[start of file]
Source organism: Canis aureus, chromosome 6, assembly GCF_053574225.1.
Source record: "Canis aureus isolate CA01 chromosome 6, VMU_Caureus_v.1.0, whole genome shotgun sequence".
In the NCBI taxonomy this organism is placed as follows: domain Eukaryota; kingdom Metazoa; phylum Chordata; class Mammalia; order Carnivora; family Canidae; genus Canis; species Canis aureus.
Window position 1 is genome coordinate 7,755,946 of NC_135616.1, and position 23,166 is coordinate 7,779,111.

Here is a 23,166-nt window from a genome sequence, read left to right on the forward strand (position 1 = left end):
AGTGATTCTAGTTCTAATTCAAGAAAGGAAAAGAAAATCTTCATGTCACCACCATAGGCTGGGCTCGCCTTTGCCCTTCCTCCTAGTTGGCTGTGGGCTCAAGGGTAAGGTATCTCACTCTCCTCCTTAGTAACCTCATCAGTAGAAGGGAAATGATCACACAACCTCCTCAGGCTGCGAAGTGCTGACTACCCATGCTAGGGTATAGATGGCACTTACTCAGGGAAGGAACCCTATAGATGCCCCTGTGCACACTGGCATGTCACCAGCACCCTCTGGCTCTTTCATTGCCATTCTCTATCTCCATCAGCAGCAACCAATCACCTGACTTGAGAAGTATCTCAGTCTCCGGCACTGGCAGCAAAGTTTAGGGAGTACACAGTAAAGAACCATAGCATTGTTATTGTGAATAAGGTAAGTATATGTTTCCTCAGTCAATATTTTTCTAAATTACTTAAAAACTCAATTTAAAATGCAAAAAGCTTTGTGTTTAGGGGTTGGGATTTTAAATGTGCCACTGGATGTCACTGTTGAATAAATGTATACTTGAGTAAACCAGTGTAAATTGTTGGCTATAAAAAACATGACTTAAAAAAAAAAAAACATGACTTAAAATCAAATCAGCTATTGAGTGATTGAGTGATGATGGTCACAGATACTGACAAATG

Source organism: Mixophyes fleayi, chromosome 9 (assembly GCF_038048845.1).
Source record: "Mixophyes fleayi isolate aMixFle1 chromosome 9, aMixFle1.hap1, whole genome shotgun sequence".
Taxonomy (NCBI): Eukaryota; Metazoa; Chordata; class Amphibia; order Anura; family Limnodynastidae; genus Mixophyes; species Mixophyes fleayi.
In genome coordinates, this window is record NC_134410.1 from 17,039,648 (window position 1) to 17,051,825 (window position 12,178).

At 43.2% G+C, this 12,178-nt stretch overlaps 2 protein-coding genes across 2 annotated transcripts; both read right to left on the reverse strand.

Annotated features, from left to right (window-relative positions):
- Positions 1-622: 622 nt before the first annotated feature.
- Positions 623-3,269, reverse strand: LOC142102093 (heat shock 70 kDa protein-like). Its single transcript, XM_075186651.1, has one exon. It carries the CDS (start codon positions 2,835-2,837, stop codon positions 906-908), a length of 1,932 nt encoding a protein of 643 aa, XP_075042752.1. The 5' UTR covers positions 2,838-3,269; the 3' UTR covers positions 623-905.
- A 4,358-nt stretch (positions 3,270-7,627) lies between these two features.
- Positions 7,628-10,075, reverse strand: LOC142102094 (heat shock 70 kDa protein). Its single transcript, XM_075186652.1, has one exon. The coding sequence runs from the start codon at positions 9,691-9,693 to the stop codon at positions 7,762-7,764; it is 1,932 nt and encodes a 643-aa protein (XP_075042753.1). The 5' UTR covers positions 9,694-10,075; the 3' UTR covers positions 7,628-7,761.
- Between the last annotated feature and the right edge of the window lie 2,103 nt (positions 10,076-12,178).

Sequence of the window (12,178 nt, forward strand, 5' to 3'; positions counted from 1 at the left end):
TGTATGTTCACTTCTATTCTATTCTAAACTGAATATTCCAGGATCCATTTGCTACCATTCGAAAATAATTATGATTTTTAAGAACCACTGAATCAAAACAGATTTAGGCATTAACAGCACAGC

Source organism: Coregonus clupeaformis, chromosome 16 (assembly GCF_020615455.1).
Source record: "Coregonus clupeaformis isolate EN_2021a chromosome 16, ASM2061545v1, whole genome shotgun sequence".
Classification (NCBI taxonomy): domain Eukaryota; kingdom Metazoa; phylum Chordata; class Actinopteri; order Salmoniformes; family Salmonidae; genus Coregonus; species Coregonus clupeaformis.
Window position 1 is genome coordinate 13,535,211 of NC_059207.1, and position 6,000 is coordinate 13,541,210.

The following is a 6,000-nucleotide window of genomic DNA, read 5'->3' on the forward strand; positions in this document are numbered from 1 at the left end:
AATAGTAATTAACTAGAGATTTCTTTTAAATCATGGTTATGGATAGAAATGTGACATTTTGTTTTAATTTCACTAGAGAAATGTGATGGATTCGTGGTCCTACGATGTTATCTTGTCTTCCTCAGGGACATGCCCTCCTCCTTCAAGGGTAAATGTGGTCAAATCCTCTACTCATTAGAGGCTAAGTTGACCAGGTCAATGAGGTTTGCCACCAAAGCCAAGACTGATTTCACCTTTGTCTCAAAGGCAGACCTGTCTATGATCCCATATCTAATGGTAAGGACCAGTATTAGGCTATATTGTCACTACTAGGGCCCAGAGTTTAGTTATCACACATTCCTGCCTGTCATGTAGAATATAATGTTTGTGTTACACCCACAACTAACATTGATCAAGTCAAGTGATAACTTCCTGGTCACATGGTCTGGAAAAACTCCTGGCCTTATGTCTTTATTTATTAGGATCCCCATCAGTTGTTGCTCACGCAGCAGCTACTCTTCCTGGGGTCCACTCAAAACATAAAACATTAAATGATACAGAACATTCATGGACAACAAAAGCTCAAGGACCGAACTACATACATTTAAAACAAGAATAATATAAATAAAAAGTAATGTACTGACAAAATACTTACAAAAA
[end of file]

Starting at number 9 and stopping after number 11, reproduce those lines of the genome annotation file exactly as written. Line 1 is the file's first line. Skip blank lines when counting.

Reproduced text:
Taxonomy (NCBI): Eukaryota; Metazoa; Chordata; class Amphibia; order Anura; family Limnodynastidae; genus Mixophyes; species Mixophyes fleayi.
In genome coordinates, this window is record NC_134410.1 from 17,039,648 (window position 1) to 17,051,825 (window position 12,178).

At 43.2% G+C, this 12,178-nt stretch overlaps 2 protein-coding genes across 2 annotated transcripts; both read right to left on the reverse strand.